State regulators on Thursday approved Aqua Pennsylvania’s $50.25 million acquisition of Cheltenham Township’s aging sewer system, which will require an additional $50 million in upgrades to bring it into legal compliance. Those costs will translate into higher rates for all of Aqua’s customers.
The Pennsylvania Public Utility Commission, by a 3-1 vote, approved the sale, the eighth public system to be acquired by private buyers under a 2016 state law that encourages the consolidation of smaller water and wastewater systems under private ownership.
Aqua has budgeted $54.8 million over 10 years to upgrade Cheltenham’s leaky system, which conveys sewage from the township’s 10,200 customers to Philadelphia’s system, where it is treated and discharged into the Delaware River. State environmental regulators have pressured the township to reduce overflows, and the township has also restricted development to curtail additional wastewater volumes.
Aqua will also spend an addition $18.5 million in system upgrades that it will pass on to Abington Township and Jenkintown, neighboring Montgomery County towns whose sewage Cheltenham also conveys to Philadelphia.
Aqua, which is based in Bryn Mawr, notified its existing customers in March that the acquisition would eventually add $3.98 a month to a residential wastewater bill, or about 5.83%. That was based on the $50.3 million acquisition cost.
The PUC accepted a recommendation from Administrative Law Judge Angela T. Jones to value the system using a different formula and allow Aqua to recover only $44.6 million from ratepayers when it eventually seeks a rate increase. The rate impact of the $44.6 million value was not immediately available.
But the reduction in value was insufficient for Commissioner Andrew G. Place, who sided with the Office of Consumer Advocate and said the system should be valued closer to its original cost of $15.4 million, especially considering the need for expensive repairs. Place said the transaction does not generate net public benefits and should not be approved.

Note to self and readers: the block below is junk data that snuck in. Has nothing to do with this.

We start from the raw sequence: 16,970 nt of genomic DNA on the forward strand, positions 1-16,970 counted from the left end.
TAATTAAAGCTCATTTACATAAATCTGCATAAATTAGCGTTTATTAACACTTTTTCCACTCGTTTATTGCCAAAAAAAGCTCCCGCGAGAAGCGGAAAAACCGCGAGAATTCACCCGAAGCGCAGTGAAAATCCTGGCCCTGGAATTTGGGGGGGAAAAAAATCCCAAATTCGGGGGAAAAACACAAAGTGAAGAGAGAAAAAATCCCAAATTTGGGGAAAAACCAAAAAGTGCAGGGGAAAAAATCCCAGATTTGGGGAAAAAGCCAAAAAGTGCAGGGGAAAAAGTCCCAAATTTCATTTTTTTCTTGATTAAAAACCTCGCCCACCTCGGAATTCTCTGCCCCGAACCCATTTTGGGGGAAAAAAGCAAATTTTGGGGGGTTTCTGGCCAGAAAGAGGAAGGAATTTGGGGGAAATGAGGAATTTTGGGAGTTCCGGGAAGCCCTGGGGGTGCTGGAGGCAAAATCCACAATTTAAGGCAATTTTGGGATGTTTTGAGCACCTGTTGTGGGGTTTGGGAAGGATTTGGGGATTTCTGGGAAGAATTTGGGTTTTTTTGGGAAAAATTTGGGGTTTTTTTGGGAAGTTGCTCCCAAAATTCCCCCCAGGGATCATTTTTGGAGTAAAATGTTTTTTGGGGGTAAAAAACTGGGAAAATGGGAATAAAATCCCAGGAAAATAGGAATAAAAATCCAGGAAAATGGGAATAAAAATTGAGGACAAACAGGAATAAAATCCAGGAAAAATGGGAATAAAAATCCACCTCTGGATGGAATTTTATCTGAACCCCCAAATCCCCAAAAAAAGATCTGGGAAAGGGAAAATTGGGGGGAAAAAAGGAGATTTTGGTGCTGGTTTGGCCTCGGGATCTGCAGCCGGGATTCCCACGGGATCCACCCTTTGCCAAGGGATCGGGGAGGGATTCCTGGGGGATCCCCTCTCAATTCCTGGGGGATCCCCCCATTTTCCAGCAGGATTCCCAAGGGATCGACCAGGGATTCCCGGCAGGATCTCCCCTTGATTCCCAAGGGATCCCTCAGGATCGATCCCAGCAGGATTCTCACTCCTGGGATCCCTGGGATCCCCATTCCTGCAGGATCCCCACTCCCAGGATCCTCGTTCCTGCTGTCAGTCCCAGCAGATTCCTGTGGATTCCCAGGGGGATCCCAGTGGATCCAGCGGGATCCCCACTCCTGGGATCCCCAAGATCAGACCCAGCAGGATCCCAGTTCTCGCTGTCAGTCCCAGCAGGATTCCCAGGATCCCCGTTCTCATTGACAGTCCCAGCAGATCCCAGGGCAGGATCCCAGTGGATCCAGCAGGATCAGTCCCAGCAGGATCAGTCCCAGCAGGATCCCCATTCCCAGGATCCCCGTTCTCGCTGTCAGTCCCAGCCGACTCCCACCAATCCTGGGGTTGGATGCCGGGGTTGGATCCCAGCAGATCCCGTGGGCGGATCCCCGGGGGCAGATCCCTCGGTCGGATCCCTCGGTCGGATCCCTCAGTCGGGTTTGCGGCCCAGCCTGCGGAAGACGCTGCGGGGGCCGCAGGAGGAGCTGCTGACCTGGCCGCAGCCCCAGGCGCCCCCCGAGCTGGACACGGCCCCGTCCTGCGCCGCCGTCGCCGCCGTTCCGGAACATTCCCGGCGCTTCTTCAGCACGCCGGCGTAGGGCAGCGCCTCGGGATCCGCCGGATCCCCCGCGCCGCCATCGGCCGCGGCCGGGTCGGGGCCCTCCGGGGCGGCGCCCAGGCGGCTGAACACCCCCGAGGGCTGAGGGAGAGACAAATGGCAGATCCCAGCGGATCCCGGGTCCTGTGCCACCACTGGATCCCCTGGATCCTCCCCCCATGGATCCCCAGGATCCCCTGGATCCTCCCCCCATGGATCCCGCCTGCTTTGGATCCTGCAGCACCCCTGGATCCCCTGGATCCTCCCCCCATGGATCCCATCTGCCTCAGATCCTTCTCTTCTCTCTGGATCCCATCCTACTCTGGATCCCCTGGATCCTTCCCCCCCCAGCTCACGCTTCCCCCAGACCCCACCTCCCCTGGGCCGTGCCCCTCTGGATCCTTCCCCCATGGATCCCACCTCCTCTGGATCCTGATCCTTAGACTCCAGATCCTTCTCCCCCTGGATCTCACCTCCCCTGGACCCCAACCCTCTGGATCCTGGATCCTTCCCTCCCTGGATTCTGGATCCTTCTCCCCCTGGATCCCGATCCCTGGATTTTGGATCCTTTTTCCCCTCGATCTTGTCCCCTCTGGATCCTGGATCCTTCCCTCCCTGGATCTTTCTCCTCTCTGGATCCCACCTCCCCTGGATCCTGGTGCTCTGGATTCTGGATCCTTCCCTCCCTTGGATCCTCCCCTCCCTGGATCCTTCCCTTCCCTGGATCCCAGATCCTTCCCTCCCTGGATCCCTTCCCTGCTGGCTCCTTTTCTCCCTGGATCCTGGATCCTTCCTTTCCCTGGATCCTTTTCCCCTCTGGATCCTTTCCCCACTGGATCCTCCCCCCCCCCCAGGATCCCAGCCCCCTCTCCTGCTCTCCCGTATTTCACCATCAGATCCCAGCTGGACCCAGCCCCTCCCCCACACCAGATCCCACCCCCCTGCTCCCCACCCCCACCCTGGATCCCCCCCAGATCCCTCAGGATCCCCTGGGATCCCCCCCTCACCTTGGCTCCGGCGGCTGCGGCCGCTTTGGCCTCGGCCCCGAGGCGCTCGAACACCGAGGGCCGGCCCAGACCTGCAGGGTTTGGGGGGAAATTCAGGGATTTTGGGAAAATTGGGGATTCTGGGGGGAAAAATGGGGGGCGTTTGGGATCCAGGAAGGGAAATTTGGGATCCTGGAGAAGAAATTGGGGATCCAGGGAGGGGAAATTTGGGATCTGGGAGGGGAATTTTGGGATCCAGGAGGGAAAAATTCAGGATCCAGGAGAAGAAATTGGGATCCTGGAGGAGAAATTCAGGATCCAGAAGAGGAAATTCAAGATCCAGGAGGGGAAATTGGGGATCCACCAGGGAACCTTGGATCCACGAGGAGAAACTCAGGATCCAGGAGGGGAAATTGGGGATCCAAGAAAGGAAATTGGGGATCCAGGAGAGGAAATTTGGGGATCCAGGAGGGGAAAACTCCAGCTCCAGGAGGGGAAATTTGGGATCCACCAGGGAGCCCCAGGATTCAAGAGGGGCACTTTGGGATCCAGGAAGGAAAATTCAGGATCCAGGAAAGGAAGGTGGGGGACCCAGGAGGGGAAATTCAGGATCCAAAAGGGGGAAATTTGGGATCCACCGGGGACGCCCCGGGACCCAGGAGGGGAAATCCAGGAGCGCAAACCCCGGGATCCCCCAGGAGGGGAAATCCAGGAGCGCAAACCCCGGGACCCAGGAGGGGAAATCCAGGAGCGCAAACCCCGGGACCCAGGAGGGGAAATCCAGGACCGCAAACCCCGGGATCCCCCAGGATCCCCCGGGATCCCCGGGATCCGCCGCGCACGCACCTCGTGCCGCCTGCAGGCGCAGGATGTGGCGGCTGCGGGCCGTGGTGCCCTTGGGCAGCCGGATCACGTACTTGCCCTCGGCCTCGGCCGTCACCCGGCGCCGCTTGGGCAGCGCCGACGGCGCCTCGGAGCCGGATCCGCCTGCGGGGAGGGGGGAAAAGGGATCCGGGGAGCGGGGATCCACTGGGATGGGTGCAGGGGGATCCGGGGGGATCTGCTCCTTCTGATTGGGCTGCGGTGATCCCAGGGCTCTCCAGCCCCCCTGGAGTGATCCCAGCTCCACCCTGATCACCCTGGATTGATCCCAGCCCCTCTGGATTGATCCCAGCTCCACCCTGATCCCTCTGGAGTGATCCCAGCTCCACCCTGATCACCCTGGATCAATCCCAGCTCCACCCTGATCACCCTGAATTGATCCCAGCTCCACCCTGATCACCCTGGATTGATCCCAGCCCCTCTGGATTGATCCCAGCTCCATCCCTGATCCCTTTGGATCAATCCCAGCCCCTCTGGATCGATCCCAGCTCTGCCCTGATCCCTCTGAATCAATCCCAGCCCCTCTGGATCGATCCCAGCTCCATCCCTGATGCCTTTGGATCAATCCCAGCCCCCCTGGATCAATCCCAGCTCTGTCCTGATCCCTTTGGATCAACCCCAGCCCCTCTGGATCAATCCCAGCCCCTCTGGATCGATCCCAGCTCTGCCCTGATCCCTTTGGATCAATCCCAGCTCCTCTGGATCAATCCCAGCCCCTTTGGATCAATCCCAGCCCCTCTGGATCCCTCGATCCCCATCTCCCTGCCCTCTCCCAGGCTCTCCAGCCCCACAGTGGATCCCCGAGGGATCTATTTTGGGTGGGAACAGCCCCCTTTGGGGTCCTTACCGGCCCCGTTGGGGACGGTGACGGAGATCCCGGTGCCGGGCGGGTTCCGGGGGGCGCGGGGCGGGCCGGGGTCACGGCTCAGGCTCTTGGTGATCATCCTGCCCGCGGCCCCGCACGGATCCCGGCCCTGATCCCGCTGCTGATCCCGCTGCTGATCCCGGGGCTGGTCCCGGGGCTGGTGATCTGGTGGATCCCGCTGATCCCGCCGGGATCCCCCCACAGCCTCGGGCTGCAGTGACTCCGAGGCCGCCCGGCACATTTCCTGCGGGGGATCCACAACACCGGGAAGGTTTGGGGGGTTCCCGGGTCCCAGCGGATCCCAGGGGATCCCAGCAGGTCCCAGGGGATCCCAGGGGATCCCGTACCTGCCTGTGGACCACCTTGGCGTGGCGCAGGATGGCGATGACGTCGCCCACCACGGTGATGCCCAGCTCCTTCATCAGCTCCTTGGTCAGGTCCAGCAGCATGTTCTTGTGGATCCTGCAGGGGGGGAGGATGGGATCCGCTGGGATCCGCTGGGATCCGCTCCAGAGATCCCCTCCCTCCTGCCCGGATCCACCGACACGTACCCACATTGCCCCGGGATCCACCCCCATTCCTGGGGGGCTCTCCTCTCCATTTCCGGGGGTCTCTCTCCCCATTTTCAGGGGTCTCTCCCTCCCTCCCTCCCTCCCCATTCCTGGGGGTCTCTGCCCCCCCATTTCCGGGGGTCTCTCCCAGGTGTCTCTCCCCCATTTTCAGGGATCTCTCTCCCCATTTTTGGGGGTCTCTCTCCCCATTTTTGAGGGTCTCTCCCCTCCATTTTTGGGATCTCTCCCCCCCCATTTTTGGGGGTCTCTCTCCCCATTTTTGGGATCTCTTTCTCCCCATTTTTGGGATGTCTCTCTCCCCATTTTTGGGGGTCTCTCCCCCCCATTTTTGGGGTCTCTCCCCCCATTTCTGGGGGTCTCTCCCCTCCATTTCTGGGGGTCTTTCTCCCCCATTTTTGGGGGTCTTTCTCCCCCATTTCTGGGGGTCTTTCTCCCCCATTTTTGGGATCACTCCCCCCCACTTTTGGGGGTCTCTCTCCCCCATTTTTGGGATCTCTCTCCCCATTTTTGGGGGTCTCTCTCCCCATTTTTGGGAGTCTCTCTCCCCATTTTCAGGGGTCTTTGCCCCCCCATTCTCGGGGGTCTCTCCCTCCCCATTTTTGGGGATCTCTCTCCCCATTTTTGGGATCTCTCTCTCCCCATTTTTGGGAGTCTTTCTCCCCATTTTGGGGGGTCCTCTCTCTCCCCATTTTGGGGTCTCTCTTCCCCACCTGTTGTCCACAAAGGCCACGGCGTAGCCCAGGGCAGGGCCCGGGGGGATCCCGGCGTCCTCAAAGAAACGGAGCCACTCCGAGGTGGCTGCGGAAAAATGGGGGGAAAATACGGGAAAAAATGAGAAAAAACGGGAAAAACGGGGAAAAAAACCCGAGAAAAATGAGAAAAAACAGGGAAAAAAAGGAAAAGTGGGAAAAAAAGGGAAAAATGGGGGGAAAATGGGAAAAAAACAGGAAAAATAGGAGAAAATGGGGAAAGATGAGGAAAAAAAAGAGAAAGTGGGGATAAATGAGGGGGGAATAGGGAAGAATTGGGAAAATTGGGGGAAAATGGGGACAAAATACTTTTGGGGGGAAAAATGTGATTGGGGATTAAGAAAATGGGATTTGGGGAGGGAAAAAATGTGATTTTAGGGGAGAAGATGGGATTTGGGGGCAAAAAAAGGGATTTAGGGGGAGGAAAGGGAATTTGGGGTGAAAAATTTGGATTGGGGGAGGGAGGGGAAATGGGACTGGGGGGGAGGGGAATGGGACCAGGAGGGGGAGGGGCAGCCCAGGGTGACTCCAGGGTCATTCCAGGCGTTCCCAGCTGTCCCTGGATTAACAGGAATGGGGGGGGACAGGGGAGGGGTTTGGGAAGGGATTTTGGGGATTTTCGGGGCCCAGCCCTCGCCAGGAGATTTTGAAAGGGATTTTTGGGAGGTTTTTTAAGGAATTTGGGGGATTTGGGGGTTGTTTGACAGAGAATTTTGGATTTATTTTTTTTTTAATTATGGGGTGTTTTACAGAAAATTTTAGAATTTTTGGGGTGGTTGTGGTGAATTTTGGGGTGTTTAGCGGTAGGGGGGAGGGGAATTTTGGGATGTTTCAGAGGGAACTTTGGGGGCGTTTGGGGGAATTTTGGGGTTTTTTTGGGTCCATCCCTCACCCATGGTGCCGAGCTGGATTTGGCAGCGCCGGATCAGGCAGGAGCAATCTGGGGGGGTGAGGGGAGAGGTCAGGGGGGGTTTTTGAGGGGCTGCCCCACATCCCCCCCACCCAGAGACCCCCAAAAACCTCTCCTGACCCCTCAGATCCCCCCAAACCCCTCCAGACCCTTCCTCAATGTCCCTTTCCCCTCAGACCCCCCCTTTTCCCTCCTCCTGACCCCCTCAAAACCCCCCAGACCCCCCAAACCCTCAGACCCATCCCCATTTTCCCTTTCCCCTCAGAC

Aqua told the PUC that the $50.25 million price it agreed to pay Cheltenham in 2018 was in line with two appraisals conducted by independent experts. The company declined to comment Thursday on the PUC’s decision.
Cheltenham argued that its customers would benefit from a sale to Aqua, which has greater experience and economies of scale. Cheltenham residents already receive water service from Aqua, and now will receive a consolidated monthly water and sewer bill from the company.
The township said that after the sale, its officials could reallocate their time and resources to other municipal functions and would no longer have to occupy themselves negotiating with environmental regulators and with the Philadelphia Water Department.
“Cheltenham Township customers will become part of a larger-scale, efficiently operated wastewater utility that over time will likely yield further operating efficiencies and improve long-term viability," the township’s law firm, Dilworth Paxson LLP, argued in filings with the PUC.
The Cheltenham deal is the largest of Aqua’s recent acquisitions inspired by the state’s fair-value law, which allows private buyers to pay market values for water and wastewater systems — and recover those costs from customers. Market values are typically much higher than book value, which represents the depreciated amount that was actually invested in the systems.
The Office of Consumer Advocate, an arm of the attorney general, has pushed back on the method of valuing water systems, saying that for some customers, the utility sales generate higher rates but few tangible benefits.
With the acquisition of Cheltenham’s 10,200 customers, Aqua Pennsylvania, which is primarily a water provider, will have about 39,000 wastewater customers in 15 counties.
But that number could dramatically expand next year after Aqua announced in September that it will pay $276.5 million for the Delaware County Regional Water Quality Control Authority system, which has 165,000 retail customers in 42 towns.